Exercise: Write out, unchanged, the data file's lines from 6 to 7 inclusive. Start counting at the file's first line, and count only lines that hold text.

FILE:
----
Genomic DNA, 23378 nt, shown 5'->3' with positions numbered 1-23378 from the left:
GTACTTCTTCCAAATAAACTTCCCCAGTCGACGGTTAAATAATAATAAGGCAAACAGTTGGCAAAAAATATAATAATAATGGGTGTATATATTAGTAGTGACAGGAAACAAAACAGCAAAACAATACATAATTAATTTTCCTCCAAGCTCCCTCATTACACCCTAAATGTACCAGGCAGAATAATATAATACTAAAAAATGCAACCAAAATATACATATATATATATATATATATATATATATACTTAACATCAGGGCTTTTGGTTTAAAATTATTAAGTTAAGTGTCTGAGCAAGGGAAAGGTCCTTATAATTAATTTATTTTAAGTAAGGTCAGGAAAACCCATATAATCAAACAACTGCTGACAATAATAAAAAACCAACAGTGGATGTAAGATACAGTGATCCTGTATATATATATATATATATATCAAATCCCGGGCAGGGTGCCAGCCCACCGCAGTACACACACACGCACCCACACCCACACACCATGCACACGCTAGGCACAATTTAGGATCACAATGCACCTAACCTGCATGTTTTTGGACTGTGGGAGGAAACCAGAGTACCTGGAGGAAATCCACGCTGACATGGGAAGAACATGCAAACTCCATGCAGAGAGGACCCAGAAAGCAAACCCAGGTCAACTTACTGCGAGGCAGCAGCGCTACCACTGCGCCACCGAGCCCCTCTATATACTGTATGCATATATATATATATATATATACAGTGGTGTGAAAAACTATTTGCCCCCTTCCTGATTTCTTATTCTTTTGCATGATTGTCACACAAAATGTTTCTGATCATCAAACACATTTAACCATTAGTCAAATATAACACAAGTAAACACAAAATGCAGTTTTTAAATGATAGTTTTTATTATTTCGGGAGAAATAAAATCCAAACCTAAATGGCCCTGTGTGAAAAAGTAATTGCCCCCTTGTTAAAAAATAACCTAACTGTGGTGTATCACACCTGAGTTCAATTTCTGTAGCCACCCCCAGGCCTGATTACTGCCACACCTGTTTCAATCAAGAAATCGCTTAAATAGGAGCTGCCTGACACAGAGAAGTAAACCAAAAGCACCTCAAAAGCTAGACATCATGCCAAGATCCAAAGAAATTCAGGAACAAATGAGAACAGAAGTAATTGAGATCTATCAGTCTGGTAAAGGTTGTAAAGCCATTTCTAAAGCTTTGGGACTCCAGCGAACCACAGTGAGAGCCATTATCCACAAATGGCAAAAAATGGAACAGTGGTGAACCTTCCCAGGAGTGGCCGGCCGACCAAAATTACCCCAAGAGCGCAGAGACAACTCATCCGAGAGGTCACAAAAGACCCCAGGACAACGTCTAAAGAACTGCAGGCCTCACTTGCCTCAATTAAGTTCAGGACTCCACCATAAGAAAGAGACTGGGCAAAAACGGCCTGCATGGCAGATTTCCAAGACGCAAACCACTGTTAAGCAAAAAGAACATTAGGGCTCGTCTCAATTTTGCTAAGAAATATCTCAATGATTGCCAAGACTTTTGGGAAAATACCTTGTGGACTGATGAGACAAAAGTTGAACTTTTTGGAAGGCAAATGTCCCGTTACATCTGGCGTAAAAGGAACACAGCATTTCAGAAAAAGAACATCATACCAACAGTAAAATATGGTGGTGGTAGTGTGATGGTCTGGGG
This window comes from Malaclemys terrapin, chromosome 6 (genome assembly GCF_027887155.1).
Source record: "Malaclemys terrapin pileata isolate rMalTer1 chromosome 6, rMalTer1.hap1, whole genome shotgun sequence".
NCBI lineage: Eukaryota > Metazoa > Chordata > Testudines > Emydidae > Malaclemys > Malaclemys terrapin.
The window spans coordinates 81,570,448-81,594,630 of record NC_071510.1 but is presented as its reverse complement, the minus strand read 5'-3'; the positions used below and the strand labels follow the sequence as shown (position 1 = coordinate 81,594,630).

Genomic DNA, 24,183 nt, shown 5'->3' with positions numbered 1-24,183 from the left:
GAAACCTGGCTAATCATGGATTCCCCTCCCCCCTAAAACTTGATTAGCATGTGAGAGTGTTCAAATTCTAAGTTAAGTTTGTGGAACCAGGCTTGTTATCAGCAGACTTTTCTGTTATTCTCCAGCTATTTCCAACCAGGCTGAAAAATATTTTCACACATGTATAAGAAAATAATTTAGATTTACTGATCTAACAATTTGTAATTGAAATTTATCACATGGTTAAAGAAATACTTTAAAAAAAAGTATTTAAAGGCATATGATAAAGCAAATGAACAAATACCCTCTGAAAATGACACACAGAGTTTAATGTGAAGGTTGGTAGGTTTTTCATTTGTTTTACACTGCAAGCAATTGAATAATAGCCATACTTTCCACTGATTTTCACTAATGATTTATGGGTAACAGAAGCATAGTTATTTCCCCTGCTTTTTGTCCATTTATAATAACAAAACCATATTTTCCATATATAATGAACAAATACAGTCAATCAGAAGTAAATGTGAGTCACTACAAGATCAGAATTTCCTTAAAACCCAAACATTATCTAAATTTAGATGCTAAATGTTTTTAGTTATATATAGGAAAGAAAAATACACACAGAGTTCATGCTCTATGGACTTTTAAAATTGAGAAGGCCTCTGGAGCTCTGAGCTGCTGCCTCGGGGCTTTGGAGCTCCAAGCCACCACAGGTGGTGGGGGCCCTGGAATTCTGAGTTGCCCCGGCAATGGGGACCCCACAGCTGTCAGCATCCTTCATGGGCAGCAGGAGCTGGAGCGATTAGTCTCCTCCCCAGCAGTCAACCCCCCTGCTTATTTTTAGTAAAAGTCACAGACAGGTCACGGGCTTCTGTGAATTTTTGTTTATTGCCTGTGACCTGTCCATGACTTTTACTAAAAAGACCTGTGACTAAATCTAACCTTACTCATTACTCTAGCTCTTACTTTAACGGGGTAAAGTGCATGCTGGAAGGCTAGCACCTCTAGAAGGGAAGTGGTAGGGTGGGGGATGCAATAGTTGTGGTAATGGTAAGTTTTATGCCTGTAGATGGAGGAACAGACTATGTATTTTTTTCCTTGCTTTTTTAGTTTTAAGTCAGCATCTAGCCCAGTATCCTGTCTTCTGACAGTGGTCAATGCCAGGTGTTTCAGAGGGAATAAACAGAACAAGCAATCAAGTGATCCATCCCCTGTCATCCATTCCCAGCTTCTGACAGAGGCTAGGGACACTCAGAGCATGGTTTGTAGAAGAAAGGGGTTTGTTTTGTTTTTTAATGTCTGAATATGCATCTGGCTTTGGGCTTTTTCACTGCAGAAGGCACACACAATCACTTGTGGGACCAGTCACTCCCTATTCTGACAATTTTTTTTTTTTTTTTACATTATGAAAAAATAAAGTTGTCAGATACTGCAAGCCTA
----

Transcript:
The window spans coordinates 81,570,448-81,594,630 of record NC_071510.1 but is presented as its reverse complement, the minus strand read 5'-3'; the positions used below and the strand labels follow the sequence as shown (position 1 = coordinate 81,594,630).

Genomic DNA, 24,183 nt, shown 5'->3' with positions numbered 1-24,183 from the left: